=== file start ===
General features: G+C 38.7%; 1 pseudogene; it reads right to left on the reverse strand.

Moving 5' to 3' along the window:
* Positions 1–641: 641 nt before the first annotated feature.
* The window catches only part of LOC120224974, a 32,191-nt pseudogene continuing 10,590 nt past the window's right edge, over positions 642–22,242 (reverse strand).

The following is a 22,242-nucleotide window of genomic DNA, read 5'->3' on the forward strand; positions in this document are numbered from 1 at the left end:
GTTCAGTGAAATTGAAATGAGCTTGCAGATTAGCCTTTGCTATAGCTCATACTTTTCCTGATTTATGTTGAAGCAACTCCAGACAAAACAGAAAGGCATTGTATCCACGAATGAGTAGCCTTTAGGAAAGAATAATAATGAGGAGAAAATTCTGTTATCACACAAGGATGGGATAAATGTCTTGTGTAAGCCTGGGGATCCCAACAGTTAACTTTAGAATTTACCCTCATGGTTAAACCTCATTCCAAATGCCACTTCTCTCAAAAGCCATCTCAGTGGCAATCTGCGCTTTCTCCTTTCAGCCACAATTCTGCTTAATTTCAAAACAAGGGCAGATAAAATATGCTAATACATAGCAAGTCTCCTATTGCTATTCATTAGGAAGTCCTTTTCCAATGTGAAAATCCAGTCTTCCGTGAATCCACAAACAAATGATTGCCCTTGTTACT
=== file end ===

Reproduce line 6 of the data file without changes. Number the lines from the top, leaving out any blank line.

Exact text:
GTTCAGTGAAATTGAAATGAGCTTGCAGATTAGCCTTTGCTATAGCTCATACTTTTCCTGATTTATGTTGAAGCAACTCCAGACAAAACAGAAAGGCATTGTATCCACGAATGAGTAGCCTTTAGGAAAGAATAATAATGAGGAGAAAATTCTGTTATCACACAAGGATGGGATAAATGTCTTGTGTAAGCCTGGGGATCCCAACAGTTAACTTTAGAATTTACCCTCATGGTTAAACCTCATTCCAAATGCCACTTCTCTCAAAAGCCATCTCAGTGGCAATCTGCGCTTTCTCCTTTCAGCCACAATTCTGCTTAATTTCAAAACAAGGGCAGATAAAATATGCTAATACATAGCAAGTCTCCTATTGCTATTCATTAGGAAGTCCTTTTCCAATGTGAAAATCCAGTCTTCCGTGAATCCACAAACAAATGATTGCCCTTGTTACT